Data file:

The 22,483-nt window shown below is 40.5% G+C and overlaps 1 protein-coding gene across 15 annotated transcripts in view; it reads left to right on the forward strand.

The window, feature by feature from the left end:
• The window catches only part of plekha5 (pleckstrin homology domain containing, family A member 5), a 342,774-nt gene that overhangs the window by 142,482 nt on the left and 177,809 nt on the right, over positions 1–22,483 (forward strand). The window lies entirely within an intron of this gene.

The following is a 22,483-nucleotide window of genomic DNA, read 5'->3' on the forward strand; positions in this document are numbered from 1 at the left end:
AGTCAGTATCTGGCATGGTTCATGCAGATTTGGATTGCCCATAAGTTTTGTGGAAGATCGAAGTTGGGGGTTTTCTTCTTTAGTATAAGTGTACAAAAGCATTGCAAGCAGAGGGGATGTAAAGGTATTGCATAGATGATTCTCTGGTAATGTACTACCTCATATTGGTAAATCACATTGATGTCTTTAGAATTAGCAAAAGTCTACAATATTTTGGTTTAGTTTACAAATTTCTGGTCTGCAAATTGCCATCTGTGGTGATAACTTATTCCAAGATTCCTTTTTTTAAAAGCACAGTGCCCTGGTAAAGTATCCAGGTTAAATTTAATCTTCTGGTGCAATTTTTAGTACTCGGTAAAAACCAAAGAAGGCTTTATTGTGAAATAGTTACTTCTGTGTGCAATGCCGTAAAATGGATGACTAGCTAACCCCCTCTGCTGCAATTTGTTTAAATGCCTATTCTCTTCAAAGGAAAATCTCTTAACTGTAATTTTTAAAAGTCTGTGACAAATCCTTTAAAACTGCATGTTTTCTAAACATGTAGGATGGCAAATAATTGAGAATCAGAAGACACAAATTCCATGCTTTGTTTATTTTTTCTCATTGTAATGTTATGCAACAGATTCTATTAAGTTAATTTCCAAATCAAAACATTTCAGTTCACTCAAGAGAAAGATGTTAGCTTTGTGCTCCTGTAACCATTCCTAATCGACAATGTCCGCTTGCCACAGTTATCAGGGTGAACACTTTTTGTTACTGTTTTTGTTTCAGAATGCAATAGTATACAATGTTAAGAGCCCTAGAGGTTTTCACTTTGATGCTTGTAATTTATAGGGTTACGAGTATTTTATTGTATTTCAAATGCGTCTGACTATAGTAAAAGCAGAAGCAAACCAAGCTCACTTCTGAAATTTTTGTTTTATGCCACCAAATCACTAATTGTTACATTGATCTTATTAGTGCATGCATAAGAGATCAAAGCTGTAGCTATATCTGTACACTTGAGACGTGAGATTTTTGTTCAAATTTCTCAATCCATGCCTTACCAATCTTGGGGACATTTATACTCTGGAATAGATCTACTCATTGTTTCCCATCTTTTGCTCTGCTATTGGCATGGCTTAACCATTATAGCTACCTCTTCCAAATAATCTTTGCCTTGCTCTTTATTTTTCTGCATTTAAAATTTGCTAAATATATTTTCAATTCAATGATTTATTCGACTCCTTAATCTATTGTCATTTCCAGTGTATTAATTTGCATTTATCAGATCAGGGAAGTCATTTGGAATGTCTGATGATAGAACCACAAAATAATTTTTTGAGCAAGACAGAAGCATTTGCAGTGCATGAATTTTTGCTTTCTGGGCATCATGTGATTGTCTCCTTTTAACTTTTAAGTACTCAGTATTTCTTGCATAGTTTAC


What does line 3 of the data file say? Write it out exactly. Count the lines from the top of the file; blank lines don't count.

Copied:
• The window catches only part of plekha5 (pleckstrin homology domain containing, family A member 5), a 342,774-nt gene that overhangs the window by 142,482 nt on the left and 177,809 nt on the right, over positions 1–22,483 (forward strand). The window lies entirely within an intron of this gene.